Vesta Property | Investment Property Marketplace

Second guessing the property market …

September 6, 2019

Current market conditions

This is a dangerous thing to do, especially in the current market conditions and even more so when selling a rental property.

There are reports at the moment that properties are typically taking between 4 and 7 months to sell, when previously the average time on the market across the UK was circa 3 months.

The property website “Home” calculates the Typical Time on Market - and this reveals the worst regions, which are the East of England (where Typical Time on Market has worsened by 14 per cent in the past year), the East Midlands (+13 per cent), the South West (+12 per cent ) and the West Midlands (11 per cent up year-on-year).

Overall Typical Time on Market across the UK is 93 days, nine days longer than in August 2018, making it the slowest August since 2013.

There are a number of reasons that are causing properties to languish on the market and it is plausible to suggest that the situation is going to get worse before it gets better.

Impact of Brexit

Brexit has been dragging on now for three years and has caused a huge amount of uncertainty - something that always negatively impacts the property market.

The possibility of a “No deal” Brexit is looming larger by the day and has resulted in the property market going into a kind of limbo.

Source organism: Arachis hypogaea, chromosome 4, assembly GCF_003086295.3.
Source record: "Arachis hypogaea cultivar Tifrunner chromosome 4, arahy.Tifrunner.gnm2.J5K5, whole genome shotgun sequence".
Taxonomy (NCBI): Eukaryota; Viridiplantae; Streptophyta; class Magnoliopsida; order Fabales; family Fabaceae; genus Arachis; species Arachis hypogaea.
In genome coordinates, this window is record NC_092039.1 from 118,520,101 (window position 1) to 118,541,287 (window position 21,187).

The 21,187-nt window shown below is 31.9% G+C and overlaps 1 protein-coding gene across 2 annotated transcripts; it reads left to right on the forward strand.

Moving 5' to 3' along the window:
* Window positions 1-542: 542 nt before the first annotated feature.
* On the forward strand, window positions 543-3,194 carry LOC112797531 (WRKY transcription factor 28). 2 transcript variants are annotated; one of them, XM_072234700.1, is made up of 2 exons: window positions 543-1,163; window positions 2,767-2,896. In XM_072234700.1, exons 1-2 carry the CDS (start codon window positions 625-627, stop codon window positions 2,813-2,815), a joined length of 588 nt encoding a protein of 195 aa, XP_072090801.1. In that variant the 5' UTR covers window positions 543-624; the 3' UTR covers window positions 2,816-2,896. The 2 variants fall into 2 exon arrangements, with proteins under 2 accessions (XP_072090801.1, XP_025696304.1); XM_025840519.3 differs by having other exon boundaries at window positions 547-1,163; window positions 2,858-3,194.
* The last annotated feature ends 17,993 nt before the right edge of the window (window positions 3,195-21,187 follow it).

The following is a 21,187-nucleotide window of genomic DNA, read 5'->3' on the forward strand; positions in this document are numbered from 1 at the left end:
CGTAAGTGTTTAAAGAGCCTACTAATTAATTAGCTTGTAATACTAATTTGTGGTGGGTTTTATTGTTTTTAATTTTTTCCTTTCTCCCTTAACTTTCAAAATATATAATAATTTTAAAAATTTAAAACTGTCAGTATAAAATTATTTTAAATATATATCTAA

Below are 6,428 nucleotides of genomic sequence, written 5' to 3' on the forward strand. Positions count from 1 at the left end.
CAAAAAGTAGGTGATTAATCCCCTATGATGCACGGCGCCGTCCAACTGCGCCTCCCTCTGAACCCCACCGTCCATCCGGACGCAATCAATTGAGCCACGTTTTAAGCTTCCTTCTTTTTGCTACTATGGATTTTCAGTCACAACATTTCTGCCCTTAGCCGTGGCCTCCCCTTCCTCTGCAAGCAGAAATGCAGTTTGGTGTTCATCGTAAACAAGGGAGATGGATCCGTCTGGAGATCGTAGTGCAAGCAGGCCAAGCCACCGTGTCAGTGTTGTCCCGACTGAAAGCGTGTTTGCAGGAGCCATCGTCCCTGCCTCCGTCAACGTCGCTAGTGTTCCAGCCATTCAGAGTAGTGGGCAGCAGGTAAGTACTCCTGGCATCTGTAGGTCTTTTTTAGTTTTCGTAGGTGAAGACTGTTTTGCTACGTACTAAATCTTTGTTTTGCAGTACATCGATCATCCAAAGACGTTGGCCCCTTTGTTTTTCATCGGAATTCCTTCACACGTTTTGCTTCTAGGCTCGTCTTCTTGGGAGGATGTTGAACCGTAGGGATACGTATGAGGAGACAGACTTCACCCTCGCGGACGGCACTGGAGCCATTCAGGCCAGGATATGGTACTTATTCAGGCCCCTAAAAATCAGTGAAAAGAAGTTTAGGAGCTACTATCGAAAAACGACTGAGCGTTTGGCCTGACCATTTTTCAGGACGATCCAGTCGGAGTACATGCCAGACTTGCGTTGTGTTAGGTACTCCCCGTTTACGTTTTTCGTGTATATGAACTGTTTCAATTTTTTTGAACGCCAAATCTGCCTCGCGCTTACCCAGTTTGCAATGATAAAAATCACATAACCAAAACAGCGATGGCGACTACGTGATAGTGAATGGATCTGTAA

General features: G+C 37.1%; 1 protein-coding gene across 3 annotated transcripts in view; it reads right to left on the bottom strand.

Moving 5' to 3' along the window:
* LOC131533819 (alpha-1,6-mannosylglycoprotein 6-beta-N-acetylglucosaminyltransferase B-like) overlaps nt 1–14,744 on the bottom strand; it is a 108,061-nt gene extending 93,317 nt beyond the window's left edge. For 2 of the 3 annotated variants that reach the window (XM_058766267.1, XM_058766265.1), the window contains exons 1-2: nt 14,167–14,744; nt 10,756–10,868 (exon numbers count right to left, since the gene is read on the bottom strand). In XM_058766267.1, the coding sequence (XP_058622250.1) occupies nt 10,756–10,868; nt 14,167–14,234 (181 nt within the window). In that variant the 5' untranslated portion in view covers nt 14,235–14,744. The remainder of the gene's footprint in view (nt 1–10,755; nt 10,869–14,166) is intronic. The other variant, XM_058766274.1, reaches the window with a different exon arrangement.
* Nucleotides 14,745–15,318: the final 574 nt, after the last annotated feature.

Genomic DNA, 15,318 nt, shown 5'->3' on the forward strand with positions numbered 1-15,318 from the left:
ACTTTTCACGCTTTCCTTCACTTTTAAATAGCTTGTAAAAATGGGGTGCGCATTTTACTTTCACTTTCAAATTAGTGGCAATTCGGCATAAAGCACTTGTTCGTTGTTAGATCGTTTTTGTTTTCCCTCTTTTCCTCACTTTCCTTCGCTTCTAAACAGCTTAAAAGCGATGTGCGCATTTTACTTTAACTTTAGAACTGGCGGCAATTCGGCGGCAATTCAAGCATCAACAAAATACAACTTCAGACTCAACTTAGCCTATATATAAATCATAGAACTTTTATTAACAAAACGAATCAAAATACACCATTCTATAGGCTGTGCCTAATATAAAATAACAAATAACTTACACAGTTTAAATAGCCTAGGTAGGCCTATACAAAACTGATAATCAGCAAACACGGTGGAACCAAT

Transactions are down and there is a lot of anecdotal evidence to suggest that both buyers and sellers are keeping their powder dry until things become clearer.

Political uncertainty

With new Prime Minister Boris Johnson just getting his feet under the table, metaphorically speaking, there is unlikely to be much policy-making, especially as Boris has the summer recess and prorogue to content with, and of course delivering Brexit.

Stamp Duty

One policy that Boris Johnson has indicated that he is intending to reform is stamp duty. Many people are holding off buying to await what form this takes.

At the moment, landlords and investors have to contend with the 3% stamp duty surcharge, which is very onerous and really slims profits, especially for those undertaking buy /refurbishment / sell.

When asked about the stamp duty reforms, Housing Minister Robert Jenrick replied “wait and see” - a rather unhelpful comment that industry experts say will again result in the market being paralysed by uncertainty as people don’t want to transact on property and then find out a few weeks later that policy has changed and there is now a reduction in the stamp duty liability for their transaction.

Selling a property tenanted

It’s not unreasonable to suggest that a tenanted property may take even longer to sell, due to the following reasons:

  1. Tenants are entitled to what is known as “quiet enjoyment’ of their rental home, and, even if there is a clause in the tenancy agreement that allows for viewings, they are not obliged to facilitate these. This means that you will have to serve notice on them and wait for them to vacate, before being able to put your property on the market.
  2. Should the tenant allow viewings, tenanted properties often do now “show” well at viewings, as the tenant is not keeping the property clean and tidy or they may have a lot of clutter or pets.
  3. It is not unknown for some tenants, who do not want to leave their rental home, to sabotage viewings by making negative comments about the area or the property to potential buyers!